Meniere’s disease is a disorder of the inner ear that usually has four hallmark symptoms – severe dizziness (vertigo), ringing in the ear (tinnitus), loss of hearing, and a feeling of fullness in the ear. The dizziness associated with Meniere’s can be severe and can either come on without warning or after a short period of tinnitus or muffled hearing. In some people with Meniere’s, the vertigo is so extreme that it may cause them to lose their balance and fall – episodes known as drop attacks.
The symptoms of Meniere’s disease are caused by an excessive buildup of fluid in the inner ear. A properly functioning inner ear allows us to balance and sense where our body is in relationship to our surroundings. Receptors in the inner ear are what send the brain signals about our body’s every motion. In people with Meniere’s buildup of excess fluid interferes with those signals ad can trigger vertigo and other associated symptoms.
To treat Meniere’s disease, doctors will oftentimes prescribe medications designed for motion sickness and nausea. Diuretics are often used in an attempt to reduce fluid retention in hopes of relieving some of that pressure on the structures of the inner ear. Dietary recommendations include reducing intake of salt and caffeine, both contributors in fluid retention. While some of these treatments may help provide some symptomatic relief, they don’t truly address the cause of why the condition is allowed to persist.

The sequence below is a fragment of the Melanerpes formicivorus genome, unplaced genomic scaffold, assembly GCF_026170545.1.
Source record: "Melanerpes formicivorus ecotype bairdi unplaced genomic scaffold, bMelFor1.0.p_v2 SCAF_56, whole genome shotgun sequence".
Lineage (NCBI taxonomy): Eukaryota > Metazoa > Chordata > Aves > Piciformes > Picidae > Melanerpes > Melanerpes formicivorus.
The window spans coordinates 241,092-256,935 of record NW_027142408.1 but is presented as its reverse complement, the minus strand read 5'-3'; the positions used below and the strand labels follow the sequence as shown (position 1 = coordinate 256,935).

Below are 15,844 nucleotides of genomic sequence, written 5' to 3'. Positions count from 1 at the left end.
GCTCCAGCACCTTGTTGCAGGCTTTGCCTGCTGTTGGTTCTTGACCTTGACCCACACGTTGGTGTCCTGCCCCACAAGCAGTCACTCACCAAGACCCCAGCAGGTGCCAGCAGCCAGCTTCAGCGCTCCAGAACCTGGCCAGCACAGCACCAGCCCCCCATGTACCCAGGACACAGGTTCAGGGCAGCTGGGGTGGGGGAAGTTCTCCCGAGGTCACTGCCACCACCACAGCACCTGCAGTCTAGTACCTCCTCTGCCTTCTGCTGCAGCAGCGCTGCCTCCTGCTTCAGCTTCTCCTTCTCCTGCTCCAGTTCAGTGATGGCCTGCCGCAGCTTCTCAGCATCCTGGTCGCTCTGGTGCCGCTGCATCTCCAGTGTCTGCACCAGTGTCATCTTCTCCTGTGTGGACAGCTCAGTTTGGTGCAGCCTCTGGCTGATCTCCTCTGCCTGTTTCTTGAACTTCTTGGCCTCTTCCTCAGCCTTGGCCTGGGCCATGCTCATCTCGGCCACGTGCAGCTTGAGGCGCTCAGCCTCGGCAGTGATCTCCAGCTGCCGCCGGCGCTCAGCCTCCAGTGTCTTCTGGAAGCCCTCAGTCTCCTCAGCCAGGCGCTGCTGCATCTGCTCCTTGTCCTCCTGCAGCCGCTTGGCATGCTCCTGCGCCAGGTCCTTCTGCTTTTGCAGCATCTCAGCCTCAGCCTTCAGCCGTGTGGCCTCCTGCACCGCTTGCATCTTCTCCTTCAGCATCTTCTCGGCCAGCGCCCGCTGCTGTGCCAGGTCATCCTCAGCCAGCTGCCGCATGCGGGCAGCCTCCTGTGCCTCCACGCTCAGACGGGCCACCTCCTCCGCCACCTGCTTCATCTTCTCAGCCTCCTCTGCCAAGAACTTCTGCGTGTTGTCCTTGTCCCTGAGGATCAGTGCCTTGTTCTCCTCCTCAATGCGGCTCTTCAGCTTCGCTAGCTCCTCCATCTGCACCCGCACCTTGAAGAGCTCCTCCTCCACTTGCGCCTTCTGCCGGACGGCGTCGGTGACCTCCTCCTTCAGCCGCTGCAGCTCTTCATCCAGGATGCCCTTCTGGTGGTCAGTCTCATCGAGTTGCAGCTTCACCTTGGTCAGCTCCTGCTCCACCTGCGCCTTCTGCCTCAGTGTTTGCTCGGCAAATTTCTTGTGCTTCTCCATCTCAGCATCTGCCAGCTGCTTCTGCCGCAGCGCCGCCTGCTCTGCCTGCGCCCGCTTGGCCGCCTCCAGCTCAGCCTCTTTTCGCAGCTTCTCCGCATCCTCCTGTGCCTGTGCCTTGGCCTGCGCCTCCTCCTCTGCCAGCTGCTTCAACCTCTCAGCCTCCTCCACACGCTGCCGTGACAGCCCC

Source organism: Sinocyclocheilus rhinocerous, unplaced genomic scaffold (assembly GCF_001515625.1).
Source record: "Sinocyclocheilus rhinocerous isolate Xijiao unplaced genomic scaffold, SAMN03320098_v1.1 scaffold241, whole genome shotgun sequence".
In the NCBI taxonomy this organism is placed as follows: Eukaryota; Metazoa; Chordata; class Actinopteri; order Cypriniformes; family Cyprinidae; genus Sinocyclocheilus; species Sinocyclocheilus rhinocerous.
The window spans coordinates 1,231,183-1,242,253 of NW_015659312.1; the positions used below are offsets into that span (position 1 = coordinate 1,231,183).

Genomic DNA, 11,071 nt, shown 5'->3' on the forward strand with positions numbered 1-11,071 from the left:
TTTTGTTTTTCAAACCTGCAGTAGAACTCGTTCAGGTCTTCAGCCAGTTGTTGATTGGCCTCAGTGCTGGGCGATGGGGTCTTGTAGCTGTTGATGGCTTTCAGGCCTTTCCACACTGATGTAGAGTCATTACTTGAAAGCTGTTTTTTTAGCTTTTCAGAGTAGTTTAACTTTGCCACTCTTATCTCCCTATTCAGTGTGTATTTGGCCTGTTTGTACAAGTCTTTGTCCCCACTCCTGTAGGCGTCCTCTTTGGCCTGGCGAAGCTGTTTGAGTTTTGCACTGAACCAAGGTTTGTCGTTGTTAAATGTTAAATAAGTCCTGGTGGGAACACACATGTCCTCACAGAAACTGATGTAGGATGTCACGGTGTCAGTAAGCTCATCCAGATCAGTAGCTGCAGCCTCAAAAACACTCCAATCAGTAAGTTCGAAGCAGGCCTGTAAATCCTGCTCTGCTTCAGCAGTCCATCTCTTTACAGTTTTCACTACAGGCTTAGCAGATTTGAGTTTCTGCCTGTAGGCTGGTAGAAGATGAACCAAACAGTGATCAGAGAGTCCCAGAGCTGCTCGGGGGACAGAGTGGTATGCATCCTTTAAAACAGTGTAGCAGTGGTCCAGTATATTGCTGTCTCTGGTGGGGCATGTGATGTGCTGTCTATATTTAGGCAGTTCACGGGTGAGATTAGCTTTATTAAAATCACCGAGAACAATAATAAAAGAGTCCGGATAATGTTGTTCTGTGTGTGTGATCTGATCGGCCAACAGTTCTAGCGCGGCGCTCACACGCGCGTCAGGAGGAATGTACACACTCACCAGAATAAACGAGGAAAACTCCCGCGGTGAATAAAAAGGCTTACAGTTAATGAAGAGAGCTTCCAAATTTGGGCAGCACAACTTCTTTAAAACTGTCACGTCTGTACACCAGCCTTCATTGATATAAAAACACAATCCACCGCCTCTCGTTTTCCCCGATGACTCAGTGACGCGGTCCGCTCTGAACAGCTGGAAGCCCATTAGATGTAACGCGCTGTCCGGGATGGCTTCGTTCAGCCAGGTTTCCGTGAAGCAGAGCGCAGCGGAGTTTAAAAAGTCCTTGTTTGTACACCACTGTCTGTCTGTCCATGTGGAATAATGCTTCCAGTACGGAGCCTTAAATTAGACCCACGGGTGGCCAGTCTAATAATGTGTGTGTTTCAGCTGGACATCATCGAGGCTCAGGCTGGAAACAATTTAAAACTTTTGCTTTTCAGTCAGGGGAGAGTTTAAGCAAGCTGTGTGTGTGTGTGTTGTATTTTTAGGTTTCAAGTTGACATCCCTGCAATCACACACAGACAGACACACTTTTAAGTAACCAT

Upper cervical chiropractor Dr. Terry Crowder is a vertigo specialist who understands what may be the root cause of vertigo and other conditions associated with dizziness. Using highly specific analysis and technique, Dr. Crowder looks for subtle misalignments in the cervical vertebra that can be placing undue stress on the brainstem. Once those misalignments are corrected, normal neurological function is allowed to resume, and this oftentimes provides relief to vertigo sufferers once the affected tissues are allowed to stabilize and heal.
To schedule a complimentary consultation with Dr. Crowder call our McKinney office at 972-562-0674. You can also click the button below.